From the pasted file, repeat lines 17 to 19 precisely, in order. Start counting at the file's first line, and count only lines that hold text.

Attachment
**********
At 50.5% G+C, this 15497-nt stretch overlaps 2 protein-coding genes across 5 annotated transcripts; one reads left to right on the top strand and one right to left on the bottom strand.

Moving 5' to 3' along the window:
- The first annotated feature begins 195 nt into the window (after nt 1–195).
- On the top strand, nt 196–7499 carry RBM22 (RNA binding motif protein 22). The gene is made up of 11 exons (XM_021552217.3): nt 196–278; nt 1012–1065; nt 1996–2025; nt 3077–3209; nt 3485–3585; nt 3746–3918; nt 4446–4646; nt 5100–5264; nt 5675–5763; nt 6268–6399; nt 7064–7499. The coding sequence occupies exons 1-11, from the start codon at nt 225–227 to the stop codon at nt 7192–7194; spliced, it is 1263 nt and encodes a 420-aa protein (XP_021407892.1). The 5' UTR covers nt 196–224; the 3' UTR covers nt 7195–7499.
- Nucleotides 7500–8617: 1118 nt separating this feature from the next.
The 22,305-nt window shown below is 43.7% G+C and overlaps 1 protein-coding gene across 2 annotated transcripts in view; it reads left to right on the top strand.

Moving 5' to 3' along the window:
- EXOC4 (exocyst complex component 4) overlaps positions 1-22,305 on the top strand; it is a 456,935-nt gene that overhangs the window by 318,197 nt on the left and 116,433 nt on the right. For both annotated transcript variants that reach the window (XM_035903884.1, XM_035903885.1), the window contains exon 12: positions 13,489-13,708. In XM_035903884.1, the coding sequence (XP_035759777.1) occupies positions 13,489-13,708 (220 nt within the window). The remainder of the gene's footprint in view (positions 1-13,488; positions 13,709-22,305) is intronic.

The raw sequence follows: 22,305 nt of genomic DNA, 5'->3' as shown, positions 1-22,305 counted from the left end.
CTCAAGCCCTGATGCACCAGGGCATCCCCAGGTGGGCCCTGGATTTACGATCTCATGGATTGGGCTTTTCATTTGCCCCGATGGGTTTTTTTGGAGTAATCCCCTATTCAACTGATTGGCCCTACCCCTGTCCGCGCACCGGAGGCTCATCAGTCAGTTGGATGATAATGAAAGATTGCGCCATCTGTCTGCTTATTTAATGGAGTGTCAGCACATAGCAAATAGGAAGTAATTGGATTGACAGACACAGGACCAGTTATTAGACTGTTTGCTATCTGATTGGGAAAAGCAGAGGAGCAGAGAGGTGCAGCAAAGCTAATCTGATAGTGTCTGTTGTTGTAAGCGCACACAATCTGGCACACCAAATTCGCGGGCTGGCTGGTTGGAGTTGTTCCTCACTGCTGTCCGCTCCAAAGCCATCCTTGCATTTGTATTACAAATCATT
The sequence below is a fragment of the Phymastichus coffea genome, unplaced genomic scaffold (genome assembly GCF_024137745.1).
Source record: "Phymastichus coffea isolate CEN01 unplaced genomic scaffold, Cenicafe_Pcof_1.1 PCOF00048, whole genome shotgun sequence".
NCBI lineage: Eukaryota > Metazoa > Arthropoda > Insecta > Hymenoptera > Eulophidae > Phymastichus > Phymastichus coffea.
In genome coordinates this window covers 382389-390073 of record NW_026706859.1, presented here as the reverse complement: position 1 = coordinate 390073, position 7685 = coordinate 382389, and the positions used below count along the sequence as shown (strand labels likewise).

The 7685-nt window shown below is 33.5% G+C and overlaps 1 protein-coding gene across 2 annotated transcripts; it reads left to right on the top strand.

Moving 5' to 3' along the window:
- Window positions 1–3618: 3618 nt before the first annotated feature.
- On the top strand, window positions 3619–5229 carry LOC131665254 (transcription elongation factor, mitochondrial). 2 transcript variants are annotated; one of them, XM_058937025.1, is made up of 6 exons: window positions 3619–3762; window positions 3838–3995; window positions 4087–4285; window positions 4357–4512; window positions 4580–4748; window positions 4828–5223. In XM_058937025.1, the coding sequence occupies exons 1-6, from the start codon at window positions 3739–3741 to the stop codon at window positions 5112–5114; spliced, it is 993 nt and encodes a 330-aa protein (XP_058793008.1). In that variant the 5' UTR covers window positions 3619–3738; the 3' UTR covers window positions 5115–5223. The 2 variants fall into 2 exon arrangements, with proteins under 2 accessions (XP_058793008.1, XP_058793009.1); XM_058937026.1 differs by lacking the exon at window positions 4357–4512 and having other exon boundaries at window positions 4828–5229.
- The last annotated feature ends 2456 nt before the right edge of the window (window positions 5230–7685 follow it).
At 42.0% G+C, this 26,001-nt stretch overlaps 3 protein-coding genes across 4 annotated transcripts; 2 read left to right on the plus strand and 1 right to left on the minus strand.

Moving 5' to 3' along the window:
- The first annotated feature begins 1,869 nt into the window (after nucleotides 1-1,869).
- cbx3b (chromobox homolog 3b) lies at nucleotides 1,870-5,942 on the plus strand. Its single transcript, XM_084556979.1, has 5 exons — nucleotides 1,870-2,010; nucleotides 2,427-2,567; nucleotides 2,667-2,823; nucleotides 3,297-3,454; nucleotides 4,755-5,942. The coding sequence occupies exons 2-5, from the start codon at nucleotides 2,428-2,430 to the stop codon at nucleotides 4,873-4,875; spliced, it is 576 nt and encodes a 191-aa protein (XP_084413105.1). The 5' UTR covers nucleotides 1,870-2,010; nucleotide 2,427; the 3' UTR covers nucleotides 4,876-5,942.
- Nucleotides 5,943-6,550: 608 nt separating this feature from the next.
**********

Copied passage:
- Window positions 1–3618: 3618 nt before the first annotated feature.
- On the top strand, window positions 3619–5229 carry LOC131665254 (transcription elongation factor, mitochondrial). 2 transcript variants are annotated; one of them, XM_058937025.1, is made up of 6 exons: window positions 3619–3762; window positions 3838–3995; window positions 4087–4285; window positions 4357–4512; window positions 4580–4748; window positions 4828–5223. In XM_058937025.1, the coding sequence occupies exons 1-6, from the start codon at window positions 3739–3741 to the stop codon at window positions 5112–5114; spliced, it is 993 nt and encodes a 330-aa protein (XP_058793008.1). In that variant the 5' UTR covers window positions 3619–3738; the 3' UTR covers window positions 5115–5223. The 2 variants fall into 2 exon arrangements, with proteins under 2 accessions (XP_058793008.1, XP_058793009.1); XM_058937026.1 differs by lacking the exon at window positions 4357–4512 and having other exon boundaries at window positions 4828–5229.
- The last annotated feature ends 2456 nt before the right edge of the window (window positions 5230–7685 follow it).